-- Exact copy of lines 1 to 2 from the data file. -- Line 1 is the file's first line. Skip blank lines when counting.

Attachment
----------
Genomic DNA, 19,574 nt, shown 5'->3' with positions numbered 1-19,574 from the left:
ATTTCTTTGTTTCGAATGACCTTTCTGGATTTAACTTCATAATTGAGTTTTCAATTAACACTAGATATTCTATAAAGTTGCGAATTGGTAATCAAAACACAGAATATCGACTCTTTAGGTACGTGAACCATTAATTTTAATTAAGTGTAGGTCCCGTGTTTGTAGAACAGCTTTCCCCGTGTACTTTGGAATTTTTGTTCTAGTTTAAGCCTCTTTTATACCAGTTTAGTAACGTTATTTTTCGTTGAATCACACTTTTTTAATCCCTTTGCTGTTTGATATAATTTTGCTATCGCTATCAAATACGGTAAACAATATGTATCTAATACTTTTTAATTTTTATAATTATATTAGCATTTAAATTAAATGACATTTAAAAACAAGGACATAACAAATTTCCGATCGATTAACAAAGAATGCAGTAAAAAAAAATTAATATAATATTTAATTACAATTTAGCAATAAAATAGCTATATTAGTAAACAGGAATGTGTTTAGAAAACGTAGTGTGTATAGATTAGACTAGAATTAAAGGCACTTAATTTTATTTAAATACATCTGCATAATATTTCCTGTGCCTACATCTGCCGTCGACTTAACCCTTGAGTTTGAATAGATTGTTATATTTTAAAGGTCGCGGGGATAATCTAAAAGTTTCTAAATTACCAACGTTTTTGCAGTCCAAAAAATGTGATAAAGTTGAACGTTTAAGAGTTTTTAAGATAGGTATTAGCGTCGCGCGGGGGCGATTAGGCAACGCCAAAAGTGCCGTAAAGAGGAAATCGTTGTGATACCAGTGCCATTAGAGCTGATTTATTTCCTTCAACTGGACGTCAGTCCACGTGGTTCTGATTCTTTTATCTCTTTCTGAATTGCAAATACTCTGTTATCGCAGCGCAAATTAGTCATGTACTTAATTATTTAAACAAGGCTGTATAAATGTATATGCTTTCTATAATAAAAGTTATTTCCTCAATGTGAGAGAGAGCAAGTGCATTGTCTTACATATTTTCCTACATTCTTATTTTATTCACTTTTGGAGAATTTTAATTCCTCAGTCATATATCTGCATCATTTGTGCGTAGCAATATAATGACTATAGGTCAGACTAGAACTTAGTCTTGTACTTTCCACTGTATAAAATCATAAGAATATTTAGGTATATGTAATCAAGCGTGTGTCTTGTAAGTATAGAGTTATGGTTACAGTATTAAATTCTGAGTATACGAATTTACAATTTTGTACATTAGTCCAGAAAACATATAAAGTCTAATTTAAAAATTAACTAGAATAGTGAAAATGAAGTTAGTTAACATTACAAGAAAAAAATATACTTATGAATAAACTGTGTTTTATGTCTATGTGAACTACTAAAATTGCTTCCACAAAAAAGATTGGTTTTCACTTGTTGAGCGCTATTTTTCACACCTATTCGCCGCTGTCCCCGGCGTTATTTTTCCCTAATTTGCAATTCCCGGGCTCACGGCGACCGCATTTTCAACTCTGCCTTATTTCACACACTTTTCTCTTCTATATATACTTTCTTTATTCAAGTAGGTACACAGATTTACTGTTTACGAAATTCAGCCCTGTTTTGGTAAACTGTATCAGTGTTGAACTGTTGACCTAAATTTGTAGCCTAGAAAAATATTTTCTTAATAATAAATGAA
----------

Genomic DNA, 19,574 nt, shown 5'->3' with positions numbered 1-19,574 from the left:
ATTTCTTTGTTTCGAATGACCTTTCTGGATTTAACTTCATAATTGAGTTTTCAATTAACACTAGATATTCTATAAAGTTGCGAATTGGTAATCAAAACACAGAATATCGACTCTTTAGGTACGTGAACCATTAATTTTAATTAAGTGTAGGTCCCGTGTTTGTAGAACAGCTTTCCCCGTGTACTTTGGAATTTTTGTTCTAGTTTAAGCCTCTTTTATACCAGTTTAGTAACGTTATTTTTCGTTGAATCACACTTTTTTAATCCCTTTGCTGTTTGATATAATTTTGCTATCGCTATCAAATACGGTAAACAATATGTATCTAATACTTTTTAATTTTTATAATTATATTAGCATTTAAATTAAATGACATTTAAAAACAAGGACATAACAAATTTCCGATCGATTAACAAAGAATGCAGTAAAAAAAAATTAATATAATATTTAATTACAATTTAGCAATAAAATAGCTATATTAGTAAACAGGAATGTGTTTAGAAAACGTAGTGTGTATAGATTAGACTAGAATTAAAGGCACTTAATTTTATTTAAATACATCTGCATAATATTTCCTGTGCCTACATCTGCCGTCGACTTAACCCTTGAGTTTGAATAGATTGTTATATTTTAAAGGTCGCGGGGATAATCTAAAAGTTTCTAAATTACCAACGTTTTTGCAGTCCAAAAAATGTGATAAAGTTGAACGTTTAAGAGTTTTTAAGATAGGTATTAGCGTCGCGCGGGGGCGATTAGGCAACGCCAAAAGTGCCGTAAAGAGGAAATCGTTGTGATACCAGTGCCATTAGAGCTGATTTATTTCCTTCAACTGGACGTCAGTCCACGTGGTTCTGATTCTTTTATCTCTTTCTGAATTGCAAATACTCTGTTATCGCAGCGCAAATTAGTCATGTACTTAATTATTTAAACAAGGCTGTATAAATGTATATGCTTTCTATAATAAAAGTTATTTCCTCAATGTGAGAGAGAGCAAGTGCATTGTCTTACATATTTTCCTACATTCTTATTTTATTCACTTTTGGAGAATTTTAATTCCTCAGTCATATATCTGCATCATTTGTGCGTAGCAATATAATGACTATAGGTCAGACTAGAACTTAGTCTTGTACTTTCCACTGTATAAAATCATAAGAATATTTAGGTATATGTAATCAAGCGTGTGTCTTGTAAGTATAGAGTTATGGTTACAGTATTAAATTCTGAGTATACGAATTTACAATTTTGTACATTAGTCCAGAAAACATATAAAGTCTAATTTAAAAATTAACTAGAATAGTGAAAATGAAGTTAGTTAACATTACAAGAAAAAAATATACTTATGAATAAACTGTGTTTTATGTCTATGTGAACTACTAAAATTGCTTCCACAAAAAAGATTGGTTTTCACTTGTTGAGCGCTATTTTTCACACCTATTCGCCGCTGTCCCCGGCGTTATTTTTCCCTAATTTGCAATTCCCGGGCTCACGGCGACCGCATTTTCAACTCTGCCTTATTTCACACACTTTTCTCTTCTATATATACTTTCTTTATTCAAGTAGGTACACAGATTTACTGTTTACGAAATTCAGCCCTGTTTTGGTAAACTGTATCAGTGTTGAACTGTTGACCTAAATTTGTAGCCTAGAAAAATATTTTCTTAATAATAAATGAA